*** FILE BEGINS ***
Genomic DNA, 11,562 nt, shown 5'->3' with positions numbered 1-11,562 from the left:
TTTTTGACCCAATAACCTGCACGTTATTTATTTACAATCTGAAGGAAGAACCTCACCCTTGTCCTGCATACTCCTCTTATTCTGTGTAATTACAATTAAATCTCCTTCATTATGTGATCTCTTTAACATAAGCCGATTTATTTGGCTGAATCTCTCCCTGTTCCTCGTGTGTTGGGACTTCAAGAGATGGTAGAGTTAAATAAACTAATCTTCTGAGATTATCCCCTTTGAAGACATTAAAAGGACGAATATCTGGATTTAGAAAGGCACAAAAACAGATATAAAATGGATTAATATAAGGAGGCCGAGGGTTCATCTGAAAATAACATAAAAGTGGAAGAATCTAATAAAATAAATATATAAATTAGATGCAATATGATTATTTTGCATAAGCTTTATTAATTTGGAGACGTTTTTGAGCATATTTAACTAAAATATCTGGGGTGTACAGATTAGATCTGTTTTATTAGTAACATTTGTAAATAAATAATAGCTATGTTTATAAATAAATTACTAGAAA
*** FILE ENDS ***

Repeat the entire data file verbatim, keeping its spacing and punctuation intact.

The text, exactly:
Genomic DNA, 11,562 nt, shown 5'->3' with positions numbered 1-11,562 from the left:
TTTTTGACCCAATAACCTGCACGTTATTTATTTACAATCTGAAGGAAGAACCTCACCCTTGTCCTGCATACTCCTCTTATTCTGTGTAATTACAATTAAATCTCCTTCATTATGTGATCTCTTTAACATAAGCCGATTTATTTGGCTGAATCTCTCCCTGTTCCTCGTGTGTTGGGACTTCAAGAGATGGTAGAGTTAAATAAACTAATCTTCTGAGATTATCCCCTTTGAAGACATTAAAAGGACGAATATCTGGATTTAGAAAGGCACAAAAACAGATATAAAATGGATTAATATAAGGAGGCCGAGGGTTCATCTGAAAATAACATAAAAGTGGAAGAATCTAATAAAATAAATATATAAATTAGATGCAATATGATTATTTTGCATAAGCTTTATTAATTTGGAGACGTTTTTGAGCATATTTAACTAAAATATCTGGGGTGTACAGATTAGATCTGTTTTATTAGTAACATTTGTAAATAAATAATAGCTATGTTTATAAATAAATTACTAGAAA